Exchange traded notes (ETNs) were first created by Barclays Global Investors. Although they’re similar to exchange traded funds (ETFs) in some ways, they have some very key differences.
ETFs and ETNs can be considered kin in that they both trade on an exchange all day like a stock, follow an underlying index or product, and are accessible to all investors. Dave Goodboy for Trading Market says that both ETFs and ETNS can serve different investment needs, depending on your portfolio.
Here are some of their differences:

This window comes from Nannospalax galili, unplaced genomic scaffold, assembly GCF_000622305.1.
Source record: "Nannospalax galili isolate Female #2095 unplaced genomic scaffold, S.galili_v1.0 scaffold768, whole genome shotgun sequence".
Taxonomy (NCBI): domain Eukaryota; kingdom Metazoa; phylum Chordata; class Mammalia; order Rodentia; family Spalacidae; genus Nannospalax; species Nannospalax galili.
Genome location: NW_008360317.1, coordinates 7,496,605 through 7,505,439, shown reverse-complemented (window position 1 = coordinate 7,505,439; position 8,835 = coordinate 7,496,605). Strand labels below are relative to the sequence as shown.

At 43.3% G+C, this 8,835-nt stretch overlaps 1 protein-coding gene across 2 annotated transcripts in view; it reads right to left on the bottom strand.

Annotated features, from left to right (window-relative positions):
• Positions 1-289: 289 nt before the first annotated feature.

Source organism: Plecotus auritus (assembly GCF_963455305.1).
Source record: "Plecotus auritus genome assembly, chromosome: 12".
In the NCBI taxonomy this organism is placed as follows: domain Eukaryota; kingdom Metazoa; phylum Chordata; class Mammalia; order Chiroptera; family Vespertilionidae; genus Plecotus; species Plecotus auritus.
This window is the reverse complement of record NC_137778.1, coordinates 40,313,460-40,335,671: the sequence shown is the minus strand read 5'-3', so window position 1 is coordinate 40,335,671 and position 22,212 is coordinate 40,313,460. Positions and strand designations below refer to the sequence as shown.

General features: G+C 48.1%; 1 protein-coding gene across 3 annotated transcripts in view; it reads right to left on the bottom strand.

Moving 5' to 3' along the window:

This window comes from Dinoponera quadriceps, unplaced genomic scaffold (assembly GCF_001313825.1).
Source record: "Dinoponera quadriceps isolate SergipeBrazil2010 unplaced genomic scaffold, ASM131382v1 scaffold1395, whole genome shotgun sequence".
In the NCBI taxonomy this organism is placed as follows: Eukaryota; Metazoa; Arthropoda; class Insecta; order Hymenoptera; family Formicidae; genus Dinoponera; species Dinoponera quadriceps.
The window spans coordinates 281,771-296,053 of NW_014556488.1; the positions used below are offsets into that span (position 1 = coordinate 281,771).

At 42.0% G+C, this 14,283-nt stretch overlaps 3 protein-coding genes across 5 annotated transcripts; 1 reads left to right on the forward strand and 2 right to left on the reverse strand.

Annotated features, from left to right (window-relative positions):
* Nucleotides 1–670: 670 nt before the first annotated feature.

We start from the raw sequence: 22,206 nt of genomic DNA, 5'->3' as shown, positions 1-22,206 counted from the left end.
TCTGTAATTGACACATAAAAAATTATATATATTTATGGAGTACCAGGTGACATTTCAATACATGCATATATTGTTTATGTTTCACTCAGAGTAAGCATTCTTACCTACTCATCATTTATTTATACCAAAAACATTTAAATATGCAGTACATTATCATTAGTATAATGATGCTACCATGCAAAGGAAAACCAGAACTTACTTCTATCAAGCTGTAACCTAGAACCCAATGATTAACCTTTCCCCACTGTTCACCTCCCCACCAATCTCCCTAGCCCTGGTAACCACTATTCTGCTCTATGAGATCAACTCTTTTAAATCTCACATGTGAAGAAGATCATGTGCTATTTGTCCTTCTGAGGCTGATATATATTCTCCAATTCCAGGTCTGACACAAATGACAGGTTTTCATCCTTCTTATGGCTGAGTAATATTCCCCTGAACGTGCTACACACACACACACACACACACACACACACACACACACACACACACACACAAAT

- ETNs are dependent upon the credit of the underlying bank; ETNs are a structured note, created as a senior debt note by a bank. This means if the bank goes under, you’ll have to get in line with the other creditors.
- Any tracking error in the ETN is paid for by the issuer; there’s no risk of tracking error on the part of the investor.
- ETFs can make yearly capital gains (although this is very rare) and income distributions. With ETNs, taxes are deferred until the note is sold or matures. (How ETFs and ETNs are taxed).
Read about more differences between ETFs and ETNs here.
For more stories about ETNs, visit our ETN category.
The opinions and forecasts expressed herein are solely those of Tom Lydon, and may not actually come to pass. Information on this site should not be used or construed as an offer to sell, a solicitation of an offer to buy, or a recommendation for any product.